(HARTFORD, Conn.) — Two years after the Sandy Hook Elementary School massacre, Connecticut’s Office of the Child Advocate has released a report detailing the mental health profile of gunman Adam Lanza, noting potential missed opportunities.
The Office of the Child Advocate, which investigates all child deaths in Connecticut for prevention lessons, released the 114-page report on Friday.
Lanza was 20 on Dec. 14, 2012 when he shot his mother, Nancy Lanza, and then went to Sandy Hook Elementary School in Newtown, where he massacred 20 first-graders and six educators before taking his own life.
The report’s authors say they “looked for any warning signs, red flags, or other lessons that could be learned from a review of AL’s life,” referring to Lanza.
“This report cannot and does not answer the question of ‘why’ AL committed murder,” the authors wrote.
Here are some of the things we learned about Lanza:
1. Lanza had a falling out with his one and only friend months before.
Among the factors that may have caused Lanza stress were the possibility of moving with his mother and a “falling out” with a friend.
“AL was acquainted with another adolescent that he played with on a regular basis,” the report said. “They would meet a few times per month to either play the video game or go to the movies. AL and his friend talked about multiple topics, including computers, chimp society, human nature, morality, prejudice, and sometimes about his family. AL told his friend that he had a strained relationship with his mother.”
“AL would sometimes talk with this friend about the topic of mental health or depression, though he never indicated that he was diagnosed with anything. He did tell his friend that mental health issues were not a reflection of the character of a person, but were symptoms of something else going on inside a person,” the report said.
“AL and the friend also talked about their interest in mass murderers or serial killers, but this was just considered to be a mutual morbid interest,” the report said. “Both he and his acquaintance liked horror movies.”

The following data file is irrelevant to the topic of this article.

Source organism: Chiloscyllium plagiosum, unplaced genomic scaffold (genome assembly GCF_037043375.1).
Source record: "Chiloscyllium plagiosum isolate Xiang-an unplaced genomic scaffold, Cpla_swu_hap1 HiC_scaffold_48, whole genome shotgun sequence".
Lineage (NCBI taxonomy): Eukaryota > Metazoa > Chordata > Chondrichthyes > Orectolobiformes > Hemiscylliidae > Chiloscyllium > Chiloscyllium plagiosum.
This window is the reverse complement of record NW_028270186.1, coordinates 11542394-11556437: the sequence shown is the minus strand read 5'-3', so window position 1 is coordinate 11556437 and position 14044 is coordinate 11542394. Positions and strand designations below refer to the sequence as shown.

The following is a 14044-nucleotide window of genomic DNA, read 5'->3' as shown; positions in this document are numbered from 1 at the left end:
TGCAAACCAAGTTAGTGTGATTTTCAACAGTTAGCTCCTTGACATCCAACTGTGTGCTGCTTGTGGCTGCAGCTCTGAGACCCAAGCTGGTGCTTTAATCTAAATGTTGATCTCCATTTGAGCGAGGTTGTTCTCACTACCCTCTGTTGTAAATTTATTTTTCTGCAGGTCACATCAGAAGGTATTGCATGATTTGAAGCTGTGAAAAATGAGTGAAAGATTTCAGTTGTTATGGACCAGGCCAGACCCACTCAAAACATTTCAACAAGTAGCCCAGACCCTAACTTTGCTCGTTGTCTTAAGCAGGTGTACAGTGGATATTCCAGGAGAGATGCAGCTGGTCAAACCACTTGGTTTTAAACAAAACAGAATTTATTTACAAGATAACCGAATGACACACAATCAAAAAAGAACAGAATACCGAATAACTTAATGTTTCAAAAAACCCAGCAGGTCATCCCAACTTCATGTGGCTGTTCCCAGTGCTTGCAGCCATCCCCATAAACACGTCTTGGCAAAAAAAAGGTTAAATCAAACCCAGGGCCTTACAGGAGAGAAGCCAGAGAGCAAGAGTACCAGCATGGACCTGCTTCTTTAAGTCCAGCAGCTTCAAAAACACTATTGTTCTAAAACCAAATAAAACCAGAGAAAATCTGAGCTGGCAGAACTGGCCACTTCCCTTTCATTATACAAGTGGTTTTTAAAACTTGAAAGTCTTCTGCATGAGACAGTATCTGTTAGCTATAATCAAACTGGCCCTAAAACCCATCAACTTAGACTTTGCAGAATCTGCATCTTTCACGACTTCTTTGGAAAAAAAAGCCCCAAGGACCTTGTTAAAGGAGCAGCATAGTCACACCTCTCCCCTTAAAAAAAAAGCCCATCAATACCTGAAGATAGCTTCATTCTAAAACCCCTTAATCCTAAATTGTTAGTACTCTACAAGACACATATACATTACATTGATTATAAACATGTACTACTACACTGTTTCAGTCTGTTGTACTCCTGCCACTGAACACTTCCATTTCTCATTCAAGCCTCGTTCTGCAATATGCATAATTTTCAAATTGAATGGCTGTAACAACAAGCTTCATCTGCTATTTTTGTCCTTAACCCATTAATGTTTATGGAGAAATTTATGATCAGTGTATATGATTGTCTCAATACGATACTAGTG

But in June 2012, Lanza “and his primary acquaintance had a falling out and stopped spending time together,” the report said, “after a dispute over a movie.”
2. His “social-emotional” challenges increased after fourth grade.
Lanza was referred for special education preschool services at age 2.
“Adam Lanza was presented with significant developmental challenges from earliest childhood, including communication and sensory difficulties, socialization delays, and repetitive behaviors,” the report states. “He was seen by the New Hampshire ‘Birth to Three’ intervention program when he was almost three years old and referred for special education preschool services.”
Early in the fourth grade, Lanza left the special education program because he had “met all speech goals,” the report states.
During Lanza’s early elementary school years, his parents still lived together in the family home in Sandy Hook, but they separated in 2002 when Lanza was in the fifth grade.
“[Lanza] was described by some as seeming happy, smiling, and participating in community and school activities,” the report states. “At the same time, however, more red flags for developmental and mental health concerns remained or emerged. AL began perseverative hand washing, avoiding contact with other people, and becoming increasingly fearful. By fifth grade, AL had written and submitted “The Big Book of Granny” — a significant and violent text — and following that school year, his struggles began to escalate.”
3. His preoccupation with violence may have been “largely unaddressed.”
The report raises questions about how there may have been missed opportunities with Lanza, including whether his family’s wealth and race were factors.
“Would [Lanza’s] caregivers’ reluctance to maintain him in school or a treatment program have gone under the radar if he were a child of color?” the report asks.